Global Plan to Tackle Growing Cancer Crisis in Developing Countries

Zosia Chustecka

September 01, 2008

September 1, 2008 — A global template for tackling the growing cancer crisis in developing countries was announced yesterday at the close of the World Cancer Congress in Geneva, Switzerland. The plan proposes 11 action steps, and builds on the World Cancer Declaration adopted 2 years ago.

Although survival rates from cancer are improving in the more affluent countries, both incident and death rates are worsening in the developing world, and this gap is expected to widen. Worldwide, cancer accounted for 7.9 million deaths in 2007, but 72% of these deaths occurred in low- and middle-income countries, where resources available for cancer control are limited or nonexistent.

"The rise of cancer in less affluent countries is an impending disaster," said Margaret Chan, MD, director-general of the World Health Organization. "The time is right to make cancer control a developmental priority."

The plan for tackling the impending crisis, contained in the World Cancer Declaration, was put together by a group of 63 cancer experts and policy makers. The group highlighted the need to reduce tobacco consumption, obesity, and alcohol intake, and proposed implementing universal vaccination programs to prevent cancer, specifically for hepatitis B to prevent liver cancer and for human papillomavirus to prevent cervical cancer.

Other steps include improving the provision of pain relief for cancer patients, particularly opioid analgesics, which are hardly used in developing countries. Around 90% of worldwide morphine use occurs in Europe and North America, the experts pointed out.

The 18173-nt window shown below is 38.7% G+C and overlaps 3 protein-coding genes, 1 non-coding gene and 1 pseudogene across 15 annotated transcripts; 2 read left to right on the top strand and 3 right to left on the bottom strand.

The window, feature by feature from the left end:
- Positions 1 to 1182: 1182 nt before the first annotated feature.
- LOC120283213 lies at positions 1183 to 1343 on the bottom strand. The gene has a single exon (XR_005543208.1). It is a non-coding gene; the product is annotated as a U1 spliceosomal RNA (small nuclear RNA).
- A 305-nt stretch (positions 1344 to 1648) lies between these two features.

Another step proposed was for public education campaigns to dispel myths and misconceptions about cancer. About one third of cancer cases can be prevented, and another third can be cured if detected early and treated properly, the panel said. Tobacco is the single largest preventable cause of a range of different cancers, yet smoking continues to increase in low- and middle-income countries and remains a major global problem, experts pointed out.

The plan was put together during a summit cochaired by Mary Robinson, former United Nations High Commissioner for Human Rights, and Franco Cavalli, MD, outgoing president of the International Union Against Cancer (UICC). Dr. Cavalli is a director of the Oncology Institute of Southern Switzerland, in Bellinzona, and professor of medical oncology at the University of Bern, in Switzerland, and the University of Varese, in Italy.

Cancer control is "a question of human rights and, above all, it is a question of human dignity," Ms. Robinson commented. "Adoption of the World Cancer Declaration is another step in a real commitment — a vision — of how to tackle this huge world-health issue," she added.

The group recommended targets for 2020 and defined a list of priority actions. Progress reports on the targets will be produced every 2 years, to coincide with the biannual World Cancer Congress; the next one will be held in Beijing, China, August 18 to 21, 2010.

Details about the World Cancer Declaration, including an option to sign in support for the plan, can be found on the UICC website.


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